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Profile: Siegfried van Duffel (University of Helsinki)
  1. Siegfried Van Duffel, Getting Rights Right.
    In the first part of the paper, van Duffel argues, persuasively, why rights cannot be based (as some libertarians have tried to base them) on the notion of freedom. These arguments are not original; Friedman2 and Cohen3, among others, have articulated them at length. The obvious problem is that rights, while they enhance the freedom of their holders, restrict the freedom of others. Thus, if I own an automobile, then my freedom is arguably increased by the unrestricted use my property (...)
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  2. Siegfried van Duffel, The Nature of Rights.
    The debate between the 'Will Theory' and the 'Interest Theory' of rights is actually a debate over stipulative definitions. I argue how this could have happened, and suggest how we might proceed building a theory of rights.
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  3. Siegfried van Duffel (2013). Natural Rights to Welfare. European Journal of Philosophy 21 (4):641-664.
    : Many people have lamented the proliferation of human rights claims. The cure for this problem, it may be thought, would be to develop a theory that can distinguish ‘real’ from ‘supposed’ human rights. I argue, however, that the proliferation of human rights mirrors a deep problem in human rights theory itself. Contemporary theories of natural rights to welfare are historical descendants from a theory of rights to subsistence which was developed in twelfth-century Europe. According to this theory, each human (...)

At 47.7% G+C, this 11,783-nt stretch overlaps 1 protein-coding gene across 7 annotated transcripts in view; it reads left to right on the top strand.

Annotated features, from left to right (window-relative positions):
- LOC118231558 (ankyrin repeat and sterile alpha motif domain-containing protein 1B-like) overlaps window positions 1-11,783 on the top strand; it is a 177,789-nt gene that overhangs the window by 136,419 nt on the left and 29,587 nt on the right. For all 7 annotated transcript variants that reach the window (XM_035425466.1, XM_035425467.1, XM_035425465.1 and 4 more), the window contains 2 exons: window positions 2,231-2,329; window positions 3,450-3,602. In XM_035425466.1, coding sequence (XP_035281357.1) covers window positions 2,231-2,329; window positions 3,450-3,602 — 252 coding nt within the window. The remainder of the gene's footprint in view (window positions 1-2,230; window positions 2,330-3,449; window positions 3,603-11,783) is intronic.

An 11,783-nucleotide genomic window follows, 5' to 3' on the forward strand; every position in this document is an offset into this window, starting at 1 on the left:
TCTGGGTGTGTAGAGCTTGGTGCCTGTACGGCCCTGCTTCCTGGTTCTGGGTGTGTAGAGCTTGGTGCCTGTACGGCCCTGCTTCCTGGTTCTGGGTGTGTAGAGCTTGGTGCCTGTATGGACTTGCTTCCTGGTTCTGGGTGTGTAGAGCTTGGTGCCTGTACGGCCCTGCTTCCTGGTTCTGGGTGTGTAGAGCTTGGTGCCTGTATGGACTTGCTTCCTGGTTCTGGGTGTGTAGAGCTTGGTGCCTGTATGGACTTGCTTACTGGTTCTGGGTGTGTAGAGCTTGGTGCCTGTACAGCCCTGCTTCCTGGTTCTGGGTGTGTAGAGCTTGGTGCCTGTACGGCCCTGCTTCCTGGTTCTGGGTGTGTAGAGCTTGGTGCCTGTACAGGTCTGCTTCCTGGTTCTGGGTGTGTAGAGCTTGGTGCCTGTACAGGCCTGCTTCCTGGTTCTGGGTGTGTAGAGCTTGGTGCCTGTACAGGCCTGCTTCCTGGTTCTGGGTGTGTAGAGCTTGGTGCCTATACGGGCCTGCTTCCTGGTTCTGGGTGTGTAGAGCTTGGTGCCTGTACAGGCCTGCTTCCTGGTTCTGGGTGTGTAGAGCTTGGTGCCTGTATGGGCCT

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  4. Siegfried Van Duffel (2012). In Defence of the Will Theory of Rights. Res Publica 18 (4):321-331.
    Nicholas Vrousalis has aimed to recast an old objection to the will theory of rights by focusing on Hillel Steiner’s version of that theory. He has argued that Will Theory must either be insensitive to the (values of the) lives of the unempowerable, or be incomplete, because it has no argumentative resources within its conceptual apparatus to ascribe or justify restrictions on the amount of discretion exercised by legal officials. I show that both charges are problematic. They rely on some (...)
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  5. Siegfried Van Duffel (2012). The Nature of Rights Debate Rests on a Mistake. Pacific Philosophical Quarterly 93 (1):104-123.
    The recent debate over the nature of rights has been dominated by two rival theories of rights. Proponents of the Will Theory of rights hold that individual freedom, autonomy, control, or sovereignty are somehow to be fundamental to the concept of a right, while proponents of the Interest Theory argue that rights rather protect people's welfare. Participants in this debate commonly assume the existence of a single ‘concept’ of which both theories provide competing descriptions. The aim of this article is (...)
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  6. Siegfried Van Duffel & Dennis Yap (2011). Distributive Justice Before the Eighteenth Century: The Right of Necessity. History of Political Thought 32 (3):449-464.
    Until recently, few people would have doubted that the idea of distributive justice is old, indeed ancient. Several authors have now challenged this assumption. Most prominently, Samuel Fleischacker argued that distributive justice originates in the eighteenth century. If accurate, this would upset much of what we have taken for granted about an important part of the history of Western political thought. However, the thesis is manifestly flawed; and since it has already proven influential, it is important to set the record (...)